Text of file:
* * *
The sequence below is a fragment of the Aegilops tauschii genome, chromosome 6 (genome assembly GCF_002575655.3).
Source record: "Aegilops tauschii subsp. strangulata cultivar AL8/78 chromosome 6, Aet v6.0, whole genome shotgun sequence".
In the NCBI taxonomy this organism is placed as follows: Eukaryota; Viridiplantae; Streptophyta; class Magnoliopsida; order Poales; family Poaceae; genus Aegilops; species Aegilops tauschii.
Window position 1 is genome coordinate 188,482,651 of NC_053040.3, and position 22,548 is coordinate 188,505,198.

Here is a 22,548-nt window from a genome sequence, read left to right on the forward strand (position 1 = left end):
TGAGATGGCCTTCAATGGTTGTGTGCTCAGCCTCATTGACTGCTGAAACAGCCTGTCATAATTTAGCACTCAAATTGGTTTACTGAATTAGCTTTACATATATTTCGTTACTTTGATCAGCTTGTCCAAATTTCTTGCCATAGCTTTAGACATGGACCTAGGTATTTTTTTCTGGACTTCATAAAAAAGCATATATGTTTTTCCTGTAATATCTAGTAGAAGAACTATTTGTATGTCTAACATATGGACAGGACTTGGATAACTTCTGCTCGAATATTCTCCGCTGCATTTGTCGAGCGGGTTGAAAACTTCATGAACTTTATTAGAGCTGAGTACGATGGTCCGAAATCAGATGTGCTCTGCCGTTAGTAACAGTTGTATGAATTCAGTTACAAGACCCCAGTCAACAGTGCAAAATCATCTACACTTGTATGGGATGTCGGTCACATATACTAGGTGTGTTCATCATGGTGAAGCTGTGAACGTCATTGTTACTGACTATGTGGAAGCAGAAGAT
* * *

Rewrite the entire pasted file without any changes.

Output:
The sequence below is a fragment of the Aegilops tauschii genome, chromosome 6 (genome assembly GCF_002575655.3).
Source record: "Aegilops tauschii subsp. strangulata cultivar AL8/78 chromosome 6, Aet v6.0, whole genome shotgun sequence".
In the NCBI taxonomy this organism is placed as follows: Eukaryota; Viridiplantae; Streptophyta; class Magnoliopsida; order Poales; family Poaceae; genus Aegilops; species Aegilops tauschii.
Window position 1 is genome coordinate 188,482,651 of NC_053040.3, and position 22,548 is coordinate 188,505,198.

Here is a 22,548-nt window from a genome sequence, read left to right on the forward strand (position 1 = left end):
TGAGATGGCCTTCAATGGTTGTGTGCTCAGCCTCATTGACTGCTGAAACAGCCTGTCATAATTTAGCACTCAAATTGGTTTACTGAATTAGCTTTACATATATTTCGTTACTTTGATCAGCTTGTCCAAATTTCTTGCCATAGCTTTAGACATGGACCTAGGTATTTTTTTCTGGACTTCATAAAAAAGCATATATGTTTTTCCTGTAATATCTAGTAGAAGAACTATTTGTATGTCTAACATATGGACAGGACTTGGATAACTTCTGCTCGAATATTCTCCGCTGCATTTGTCGAGCGGGTTGAAAACTTCATGAACTTTATTAGAGCTGAGTACGATGGTCCGAAATCAGATGTGCTCTGCCGTTAGTAACAGTTGTATGAATTCAGTTACAAGACCCCAGTCAACAGTGCAAAATCATCTACACTTGTATGGGATGTCGGTCACATATACTAGGTGTGTTCATCATGGTGAAGCTGTGAACGTCATTGTTACTGACTATGTGGAAGCAGAAGAT